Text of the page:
always bring out a call for an increase in the minimum wage. When I
was still wet behind the years and working as a stock boy in a small-town
pharmacy, I was making a little above minimum wage, blowing all my money
on pizzas, cheeseburgers and 8-tracks, and wondering why I was always broke.
Then I heard the Utopian call:
“We must give those poor slobs more!” railed the candidates. I, being
somewhat poor, and certainly a slob, liked the sound of that.
I decided to take up the cause with my boss, a tall, good-hearted man whose
business acumen made for more than a few pints of the little town’s economic
“They’re talking about raising the minimum wage to four, maybe five, dollars
an hour,” I said, a bit sheepishly. “What do you think about that?”
“I think it’s a fine idea,” he said with an affable grin. “Heaven knows
you could use the money, with all the things you and your friends need to
spend it on. Of course, if they raise it, I’m not going to be able
to afford at least two of my staff working here. That means that I’ll
have to let go one of my cashiers, and it will probably be my oldest worker,
because she’s the least productive, even though she’s been with us since
time began. And I’ll have to choose between my two stock boys, and
since one is my son, who do you suppose gets the heave-ho?”
“Naturally, if I have less staff, that means the people I can keep will have
to work harder. I won’t be able to give them overtime, since they now
have higher wages. The chances are they won’t get the job done, and
our customers will start noticing and some will go elsewhere. Plus,
when the effect of the increase starts hitting my bottom line, I’ll have
to raise my prices, driving even more customers away. Before long,
I’ll probably have to shut down this place, and that will hurt the town in
a big way.”
“Or,” the great man continued, “we can be sensible and leave well enough
alone, and you can manage your money better, take more hours when they become
available—which you don’t do now—and try to be more efficient—which you aren’t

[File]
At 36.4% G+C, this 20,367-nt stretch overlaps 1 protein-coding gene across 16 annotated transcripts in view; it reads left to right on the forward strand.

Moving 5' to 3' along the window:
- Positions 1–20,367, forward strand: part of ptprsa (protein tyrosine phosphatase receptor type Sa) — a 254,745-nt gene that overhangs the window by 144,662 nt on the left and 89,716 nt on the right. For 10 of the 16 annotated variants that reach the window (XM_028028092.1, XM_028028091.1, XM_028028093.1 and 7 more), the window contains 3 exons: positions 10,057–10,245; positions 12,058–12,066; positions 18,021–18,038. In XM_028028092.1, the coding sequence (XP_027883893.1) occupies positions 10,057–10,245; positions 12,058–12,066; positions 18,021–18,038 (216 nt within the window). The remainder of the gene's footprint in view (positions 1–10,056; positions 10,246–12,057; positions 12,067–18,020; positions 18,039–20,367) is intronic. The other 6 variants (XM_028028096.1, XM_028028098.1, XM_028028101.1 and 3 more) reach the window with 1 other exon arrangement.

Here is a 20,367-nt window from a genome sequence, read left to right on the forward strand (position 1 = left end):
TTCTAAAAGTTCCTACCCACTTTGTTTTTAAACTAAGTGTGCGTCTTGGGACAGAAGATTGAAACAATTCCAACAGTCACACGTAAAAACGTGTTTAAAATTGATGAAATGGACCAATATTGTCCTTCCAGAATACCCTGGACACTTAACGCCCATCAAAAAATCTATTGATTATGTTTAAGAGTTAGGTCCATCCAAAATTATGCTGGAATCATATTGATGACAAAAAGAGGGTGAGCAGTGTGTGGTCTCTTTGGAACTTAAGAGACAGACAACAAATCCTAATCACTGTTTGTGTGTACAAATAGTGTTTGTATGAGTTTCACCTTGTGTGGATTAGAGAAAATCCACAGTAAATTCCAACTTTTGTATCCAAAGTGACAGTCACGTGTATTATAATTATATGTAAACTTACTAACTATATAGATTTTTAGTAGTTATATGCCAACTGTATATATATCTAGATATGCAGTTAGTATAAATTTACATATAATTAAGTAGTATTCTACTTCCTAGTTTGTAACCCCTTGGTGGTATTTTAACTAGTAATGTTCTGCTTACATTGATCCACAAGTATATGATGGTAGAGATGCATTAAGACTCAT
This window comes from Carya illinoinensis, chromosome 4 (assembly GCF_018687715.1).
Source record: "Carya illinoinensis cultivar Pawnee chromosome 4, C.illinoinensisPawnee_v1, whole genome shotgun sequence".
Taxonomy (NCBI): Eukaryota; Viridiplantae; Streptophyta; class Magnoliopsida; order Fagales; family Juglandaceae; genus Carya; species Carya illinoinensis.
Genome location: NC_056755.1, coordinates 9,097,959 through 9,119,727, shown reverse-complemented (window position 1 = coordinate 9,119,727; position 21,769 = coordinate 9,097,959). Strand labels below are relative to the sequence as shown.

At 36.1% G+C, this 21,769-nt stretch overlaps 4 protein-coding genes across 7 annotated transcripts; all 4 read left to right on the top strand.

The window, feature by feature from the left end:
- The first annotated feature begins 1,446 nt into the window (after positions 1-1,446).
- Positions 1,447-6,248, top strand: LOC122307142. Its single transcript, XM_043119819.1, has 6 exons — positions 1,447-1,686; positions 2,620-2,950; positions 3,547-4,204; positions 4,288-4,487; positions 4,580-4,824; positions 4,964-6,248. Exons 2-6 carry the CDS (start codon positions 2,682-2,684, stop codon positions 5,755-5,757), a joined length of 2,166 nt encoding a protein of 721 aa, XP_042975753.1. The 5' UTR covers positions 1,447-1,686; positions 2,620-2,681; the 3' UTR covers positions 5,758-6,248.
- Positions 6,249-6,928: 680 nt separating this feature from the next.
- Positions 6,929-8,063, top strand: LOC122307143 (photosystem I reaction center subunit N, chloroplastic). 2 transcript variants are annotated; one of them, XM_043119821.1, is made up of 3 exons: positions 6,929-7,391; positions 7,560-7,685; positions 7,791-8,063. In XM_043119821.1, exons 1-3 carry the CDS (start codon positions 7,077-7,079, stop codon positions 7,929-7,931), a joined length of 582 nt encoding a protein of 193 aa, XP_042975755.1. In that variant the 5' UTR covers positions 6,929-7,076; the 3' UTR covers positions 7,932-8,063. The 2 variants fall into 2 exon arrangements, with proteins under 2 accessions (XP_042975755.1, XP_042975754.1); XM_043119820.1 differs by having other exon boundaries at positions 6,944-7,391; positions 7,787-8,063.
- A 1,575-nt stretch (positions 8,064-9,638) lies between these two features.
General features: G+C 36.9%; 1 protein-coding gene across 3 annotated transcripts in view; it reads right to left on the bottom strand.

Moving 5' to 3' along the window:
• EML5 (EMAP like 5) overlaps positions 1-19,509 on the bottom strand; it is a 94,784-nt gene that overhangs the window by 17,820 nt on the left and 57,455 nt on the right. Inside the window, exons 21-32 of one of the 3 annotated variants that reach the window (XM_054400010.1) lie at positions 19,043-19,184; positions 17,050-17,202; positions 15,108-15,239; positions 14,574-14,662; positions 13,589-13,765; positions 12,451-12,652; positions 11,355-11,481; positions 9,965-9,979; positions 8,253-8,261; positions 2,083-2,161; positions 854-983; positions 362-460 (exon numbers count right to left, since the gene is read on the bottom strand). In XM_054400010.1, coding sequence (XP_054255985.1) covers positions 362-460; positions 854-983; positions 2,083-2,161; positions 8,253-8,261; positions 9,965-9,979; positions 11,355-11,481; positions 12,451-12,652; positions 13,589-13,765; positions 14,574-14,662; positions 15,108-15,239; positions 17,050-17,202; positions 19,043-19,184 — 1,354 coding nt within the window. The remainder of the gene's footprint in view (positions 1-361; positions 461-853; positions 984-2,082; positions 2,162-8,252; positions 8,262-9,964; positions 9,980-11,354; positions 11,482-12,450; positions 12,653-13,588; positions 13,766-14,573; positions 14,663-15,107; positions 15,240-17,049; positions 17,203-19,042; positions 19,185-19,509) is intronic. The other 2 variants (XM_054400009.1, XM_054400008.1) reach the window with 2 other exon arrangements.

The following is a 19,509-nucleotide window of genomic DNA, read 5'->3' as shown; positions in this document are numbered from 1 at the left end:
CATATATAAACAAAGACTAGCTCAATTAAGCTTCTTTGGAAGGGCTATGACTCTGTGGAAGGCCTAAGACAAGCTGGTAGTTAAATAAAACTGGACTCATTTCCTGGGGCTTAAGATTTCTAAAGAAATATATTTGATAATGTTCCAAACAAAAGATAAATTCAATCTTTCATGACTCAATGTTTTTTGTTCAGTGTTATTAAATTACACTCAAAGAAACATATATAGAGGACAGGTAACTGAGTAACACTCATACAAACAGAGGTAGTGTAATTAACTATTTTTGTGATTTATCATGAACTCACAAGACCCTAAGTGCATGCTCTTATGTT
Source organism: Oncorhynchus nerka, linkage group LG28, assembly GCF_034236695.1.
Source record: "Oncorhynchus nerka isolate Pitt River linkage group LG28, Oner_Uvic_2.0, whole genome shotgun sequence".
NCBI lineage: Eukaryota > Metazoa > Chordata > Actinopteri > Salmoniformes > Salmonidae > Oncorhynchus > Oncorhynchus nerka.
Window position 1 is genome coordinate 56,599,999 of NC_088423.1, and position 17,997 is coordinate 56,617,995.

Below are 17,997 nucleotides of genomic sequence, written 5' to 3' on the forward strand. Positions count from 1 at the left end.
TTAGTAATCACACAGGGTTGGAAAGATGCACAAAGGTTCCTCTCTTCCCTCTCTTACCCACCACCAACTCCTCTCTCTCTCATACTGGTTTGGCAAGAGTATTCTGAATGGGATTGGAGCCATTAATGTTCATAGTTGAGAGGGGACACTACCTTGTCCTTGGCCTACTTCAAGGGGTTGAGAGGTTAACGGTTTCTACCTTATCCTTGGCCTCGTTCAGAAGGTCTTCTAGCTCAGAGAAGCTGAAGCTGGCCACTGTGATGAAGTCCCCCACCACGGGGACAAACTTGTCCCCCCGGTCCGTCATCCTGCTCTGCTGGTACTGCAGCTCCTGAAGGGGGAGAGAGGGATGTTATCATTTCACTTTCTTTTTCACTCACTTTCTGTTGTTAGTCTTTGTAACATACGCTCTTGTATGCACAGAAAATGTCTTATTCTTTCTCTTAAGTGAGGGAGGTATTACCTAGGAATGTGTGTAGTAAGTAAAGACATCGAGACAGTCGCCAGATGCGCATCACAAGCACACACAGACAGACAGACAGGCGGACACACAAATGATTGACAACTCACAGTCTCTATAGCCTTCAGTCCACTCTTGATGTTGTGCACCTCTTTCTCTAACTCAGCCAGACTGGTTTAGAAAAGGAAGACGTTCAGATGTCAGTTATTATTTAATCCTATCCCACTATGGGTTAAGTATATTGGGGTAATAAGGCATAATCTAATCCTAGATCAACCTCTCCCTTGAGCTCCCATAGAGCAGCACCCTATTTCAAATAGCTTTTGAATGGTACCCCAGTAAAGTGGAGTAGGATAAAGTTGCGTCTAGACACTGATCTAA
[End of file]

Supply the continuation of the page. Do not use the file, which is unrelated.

doing now—which will save us money, and perhaps ensure that you’ll get a
raise in a few months. With the government out of our business, you
have the freedom, you know, to look elsewhere, assuming you really don’t
want to work for me anymore.”
Gulp three, yer out. Economics class over.
That’s all it took for me to understand that minimum wages are harmful to
the economy, not helpful. The latest, just-in-time, proposed increase
has been dubbed a “living wage,” which, as Rush Limbaugh, Thomas Sowell,
and many others have pointed out, is an arbitrary figure that has no basis
I have been a low-income worker and have worked with many of them.
They are an easy target for “living wage” rhetoric, because they live on
the edge of desperation. I’m not talking necessarily about true poverty,
because not one that I knew missed too many meals or didn’t have enough money
for smokes or an occasional lottery ticket. But they do have a kind
of desperation, a fatigue that comes with the struggle itself, that keeps
them wondering if there is anything more for them than what they currently
have. If they haven’t learned to look to themselves for hope, digging
in to create personal ambition and drive, they will look elsewhere.
Can we guess what wolves are waiting? Can we guess where they reside?
The poor are easy prey for the wolves in Washington who sell them promises
of prosperity for a vote. The term “living wage” sounds nice, but someone
has to pay for it, and it won’t be the rich. With any luck, the next
time our smooth-talking politicians try to schmooze another working stiff,
he will bring the issue to the attention of his boss. With a bit more
luck, his boss will be like the one I was privileged to know.
A. M. Siriano is a DBA/web developer by day and writes for his own website, amsiriano.com, by night.